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Wednesday, November 7, 2012

Thankful for my Disability

I had a stroke before I was born.  Most of you who know me know I can't use my right side very well.  That's the way it's always been.  What you may not know is that I am so grateful Heavenly Father allowed me to have this body.  Some important things would be different in my life if I didn't have it.  Take a look:

1) Music

Without my disability I would be a prodigy.  I love music with my whole soul, and if my bow arm actually worked I'd be amazing.  I didn't practice 3 hours a day because someone made me.  I practiced 3 hours a day because I couldn't imagine doing anything else.  I never got exceptionally good because of my disability though.  Wait, isn't this a thankful post?  Yes. Yes it is.

No, I don't have to be on stage.  I have all the time in the world for this
If I had been good enough, I would have left everyone and everything behind to do music.  I love it with my whole soul, and I would have given up any religious commitments to get better.  I would have given up time with my family and friends, I would have done nothing but music.  Except that my disability prevented me.  My high school years were filled with friends, family and faith.  Now, my music has so much more depth to it because I have more depth.  I'm so glad my disability kept me from turning this beautiful gift into a curse.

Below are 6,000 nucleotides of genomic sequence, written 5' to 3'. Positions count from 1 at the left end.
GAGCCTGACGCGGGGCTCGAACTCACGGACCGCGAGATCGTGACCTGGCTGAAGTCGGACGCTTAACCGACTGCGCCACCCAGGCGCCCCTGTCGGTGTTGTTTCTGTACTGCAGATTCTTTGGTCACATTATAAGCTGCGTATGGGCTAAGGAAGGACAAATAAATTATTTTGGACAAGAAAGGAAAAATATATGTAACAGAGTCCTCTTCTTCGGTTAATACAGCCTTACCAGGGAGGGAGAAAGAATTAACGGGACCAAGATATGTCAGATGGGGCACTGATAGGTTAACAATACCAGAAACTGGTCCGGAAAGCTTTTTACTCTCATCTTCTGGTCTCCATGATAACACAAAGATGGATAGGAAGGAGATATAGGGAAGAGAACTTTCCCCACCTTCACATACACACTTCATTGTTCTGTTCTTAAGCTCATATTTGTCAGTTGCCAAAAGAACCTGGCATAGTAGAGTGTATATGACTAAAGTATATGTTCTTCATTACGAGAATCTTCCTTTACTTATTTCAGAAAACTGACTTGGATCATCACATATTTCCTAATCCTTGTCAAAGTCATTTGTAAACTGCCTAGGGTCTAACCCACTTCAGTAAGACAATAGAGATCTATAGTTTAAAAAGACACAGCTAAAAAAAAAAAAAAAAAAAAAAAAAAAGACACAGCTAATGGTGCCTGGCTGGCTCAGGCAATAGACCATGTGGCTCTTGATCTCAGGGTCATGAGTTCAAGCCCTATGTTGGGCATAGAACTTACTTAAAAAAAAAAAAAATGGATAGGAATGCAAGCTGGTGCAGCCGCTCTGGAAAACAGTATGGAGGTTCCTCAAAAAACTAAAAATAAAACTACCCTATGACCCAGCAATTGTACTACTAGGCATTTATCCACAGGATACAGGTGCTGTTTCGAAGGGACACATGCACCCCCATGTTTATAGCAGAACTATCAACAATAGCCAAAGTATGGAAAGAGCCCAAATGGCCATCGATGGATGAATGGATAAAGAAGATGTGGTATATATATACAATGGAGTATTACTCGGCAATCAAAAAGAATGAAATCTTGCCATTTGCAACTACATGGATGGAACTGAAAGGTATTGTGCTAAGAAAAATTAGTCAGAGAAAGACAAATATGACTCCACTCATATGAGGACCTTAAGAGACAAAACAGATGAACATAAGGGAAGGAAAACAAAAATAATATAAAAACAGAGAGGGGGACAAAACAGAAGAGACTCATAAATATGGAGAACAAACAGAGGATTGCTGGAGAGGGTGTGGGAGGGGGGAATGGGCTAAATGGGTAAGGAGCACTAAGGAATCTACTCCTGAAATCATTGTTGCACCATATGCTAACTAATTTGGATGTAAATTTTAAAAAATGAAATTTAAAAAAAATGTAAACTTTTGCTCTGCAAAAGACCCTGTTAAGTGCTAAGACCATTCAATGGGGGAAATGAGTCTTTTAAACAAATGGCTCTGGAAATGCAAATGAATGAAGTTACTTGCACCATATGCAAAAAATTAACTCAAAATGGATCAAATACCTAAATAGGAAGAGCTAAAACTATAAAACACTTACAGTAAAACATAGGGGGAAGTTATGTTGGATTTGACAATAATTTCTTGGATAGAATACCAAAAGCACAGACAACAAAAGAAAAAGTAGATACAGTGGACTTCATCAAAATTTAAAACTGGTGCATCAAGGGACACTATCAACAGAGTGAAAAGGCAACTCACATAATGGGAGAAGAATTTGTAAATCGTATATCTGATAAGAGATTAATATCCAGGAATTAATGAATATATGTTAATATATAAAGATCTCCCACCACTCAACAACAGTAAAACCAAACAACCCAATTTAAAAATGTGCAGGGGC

2) Slowness

I can't run with my disability.  I will trip every single time.  Instead I have to walk wherever I go, and when I do that, I see things.  I see the people around me.  I see the sunset.  I see the street signs.  The world around me is so amazing, and when you walk, you can see it.  I get to be part of my surroundings.  How's that for a blessing?

When you have a while before the destination, the journey can become more fun.  Being slower often results in meeting new friends.  Being slower means being able to support others.  Being slower means I have more time to love where I am.

Yes, I love you.  Leave me alone

3) Choices

Most people have a gazillion options of what to do with there life.  I have a couple less.  I wanted to teach in Asia, but my disability prevents me.  I wanted to live in a really cute apartment with a cool set of girls, but the stairs wouldn't work for me.  I would love to be in musical theater, but my body just can't take the strain.  And I'm grateful for this.

The saddest thing to me is those who give their lives to things that don't matter.  They know what's really important, but they get caught up in the details and loose sight of what they want.  Unlike them, I can't add much fluff in my life.  Every choice I make about my time and energy is significant.  I don't have any to spare.  Because of my disability, the only things in my life are the ones that matter to me.

He is still that cute


I wouldn't wish this challenge on everyone.  In fact, I'm not sure I'd wish it on anyone.  But I am grateful I have it.  So many of life's greatest blessings are the ones we never would have asked for on our own.